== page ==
Other teams that impressed over the weekend include Holyrood Hippogriffs Firsts, who fought their way out of the group of death before going out into the quarterfinals with fourth-place finishers Loughborough, relative newcomers Manchester Manticores, and new team Sheffield Squids. All of these teams thoroughly impressed and will be ones to look out for over the year.

USQ Midwest – Midwest Regional Championship

  1. Mizzou Quidditch
  2. Kansas Quidditch

Fresh off its win at Cowboy Cup VI last weekend, Mizzou Quidditch again took the top spot on Saturday, November 12 in Nevada, Iowa guaranteeing its passage to US Quidditch Cup 10. The team was undefeated on the first day and was the second seed going into playoffs. The final match saw it defeat Kansas Quidditch 190*-110 after passing Minnesota in the semifinals 210*-110.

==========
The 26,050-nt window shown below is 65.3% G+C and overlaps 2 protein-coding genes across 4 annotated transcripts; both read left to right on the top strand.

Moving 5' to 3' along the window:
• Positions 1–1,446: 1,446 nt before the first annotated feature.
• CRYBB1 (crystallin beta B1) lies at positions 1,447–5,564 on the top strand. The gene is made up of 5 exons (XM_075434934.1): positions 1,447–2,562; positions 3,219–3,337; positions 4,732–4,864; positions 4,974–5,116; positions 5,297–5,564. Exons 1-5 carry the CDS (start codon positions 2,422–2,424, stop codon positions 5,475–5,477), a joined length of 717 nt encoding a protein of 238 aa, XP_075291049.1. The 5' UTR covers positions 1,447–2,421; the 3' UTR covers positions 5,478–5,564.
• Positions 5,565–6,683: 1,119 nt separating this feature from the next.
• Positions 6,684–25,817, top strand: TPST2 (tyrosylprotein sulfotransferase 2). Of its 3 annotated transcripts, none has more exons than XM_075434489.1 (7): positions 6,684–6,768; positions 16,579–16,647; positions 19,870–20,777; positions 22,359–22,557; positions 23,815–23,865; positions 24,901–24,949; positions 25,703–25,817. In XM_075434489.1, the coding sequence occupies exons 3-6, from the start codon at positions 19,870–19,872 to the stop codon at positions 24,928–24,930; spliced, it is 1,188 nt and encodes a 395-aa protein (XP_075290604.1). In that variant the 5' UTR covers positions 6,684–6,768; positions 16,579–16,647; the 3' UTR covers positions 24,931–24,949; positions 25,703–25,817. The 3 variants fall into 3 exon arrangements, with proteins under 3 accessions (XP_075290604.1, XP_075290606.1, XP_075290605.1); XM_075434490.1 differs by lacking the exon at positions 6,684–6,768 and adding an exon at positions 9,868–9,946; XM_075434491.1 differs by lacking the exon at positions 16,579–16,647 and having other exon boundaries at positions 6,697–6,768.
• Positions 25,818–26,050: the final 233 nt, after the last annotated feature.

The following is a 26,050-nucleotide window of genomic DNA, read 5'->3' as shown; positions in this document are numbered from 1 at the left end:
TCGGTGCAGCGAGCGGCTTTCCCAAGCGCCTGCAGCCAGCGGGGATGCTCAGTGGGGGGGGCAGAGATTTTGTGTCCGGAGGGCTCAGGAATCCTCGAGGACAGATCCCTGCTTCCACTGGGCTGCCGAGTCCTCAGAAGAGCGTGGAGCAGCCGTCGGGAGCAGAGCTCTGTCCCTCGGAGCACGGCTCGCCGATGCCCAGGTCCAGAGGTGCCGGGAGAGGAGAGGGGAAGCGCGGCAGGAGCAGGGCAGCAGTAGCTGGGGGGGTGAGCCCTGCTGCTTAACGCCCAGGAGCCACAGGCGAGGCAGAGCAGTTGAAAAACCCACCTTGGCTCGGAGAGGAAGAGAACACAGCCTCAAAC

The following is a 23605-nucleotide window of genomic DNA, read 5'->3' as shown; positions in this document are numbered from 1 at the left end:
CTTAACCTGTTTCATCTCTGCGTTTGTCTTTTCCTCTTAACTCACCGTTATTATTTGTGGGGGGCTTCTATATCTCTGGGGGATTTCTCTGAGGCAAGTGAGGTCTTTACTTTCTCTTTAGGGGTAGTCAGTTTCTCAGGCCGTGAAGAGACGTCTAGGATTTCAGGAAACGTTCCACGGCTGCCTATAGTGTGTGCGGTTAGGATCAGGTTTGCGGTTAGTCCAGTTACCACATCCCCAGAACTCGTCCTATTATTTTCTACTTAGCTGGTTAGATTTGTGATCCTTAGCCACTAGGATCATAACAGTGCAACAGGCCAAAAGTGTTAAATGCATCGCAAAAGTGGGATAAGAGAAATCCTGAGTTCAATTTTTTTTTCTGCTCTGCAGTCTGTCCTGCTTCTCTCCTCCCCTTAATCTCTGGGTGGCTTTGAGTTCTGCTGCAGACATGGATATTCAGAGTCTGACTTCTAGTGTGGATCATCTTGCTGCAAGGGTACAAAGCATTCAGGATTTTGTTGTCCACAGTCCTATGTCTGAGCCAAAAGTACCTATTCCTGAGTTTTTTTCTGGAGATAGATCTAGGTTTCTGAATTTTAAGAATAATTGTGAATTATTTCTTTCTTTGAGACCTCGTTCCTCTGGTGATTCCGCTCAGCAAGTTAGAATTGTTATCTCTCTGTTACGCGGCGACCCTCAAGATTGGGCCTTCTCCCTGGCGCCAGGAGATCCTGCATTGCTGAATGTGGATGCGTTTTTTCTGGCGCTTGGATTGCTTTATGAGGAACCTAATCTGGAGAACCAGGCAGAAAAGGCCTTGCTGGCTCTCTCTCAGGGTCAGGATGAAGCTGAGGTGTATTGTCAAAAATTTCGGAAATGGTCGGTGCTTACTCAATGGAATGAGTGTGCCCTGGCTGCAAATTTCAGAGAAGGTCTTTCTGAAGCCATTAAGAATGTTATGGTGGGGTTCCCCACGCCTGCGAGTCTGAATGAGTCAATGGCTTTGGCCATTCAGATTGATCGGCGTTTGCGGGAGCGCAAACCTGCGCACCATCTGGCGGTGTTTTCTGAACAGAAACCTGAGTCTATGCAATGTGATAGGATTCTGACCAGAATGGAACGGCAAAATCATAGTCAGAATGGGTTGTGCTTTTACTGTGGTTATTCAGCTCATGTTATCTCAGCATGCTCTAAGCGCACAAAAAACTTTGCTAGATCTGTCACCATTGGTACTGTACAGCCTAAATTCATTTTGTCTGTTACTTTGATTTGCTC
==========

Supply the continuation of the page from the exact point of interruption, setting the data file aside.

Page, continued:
The entire weekend kicked off with the Illinois State University Firebirds team helping with some kidditch. The team helped lead drills as well as some scrimmages for the youth players – and potential future Midwest Regional Stars!

Kansas Quidditch, the eventual No. 2 seed, went undefeated the first day as well, garnering its No. 1 seed for the second day. Kansas’ final record was an impressive 6-1. The team also recorded its 150th win during the tournament against Illinois State.

The other three teams securing their place in Florida for the National Championship are Illinois State Firebirds, Marquette University Quidditch, and Minnesota Quidditch.

USQ West – Next Best West: The End of an Era

  1. Long Beach Funky Quaffles
  2. Los Angeles Gambits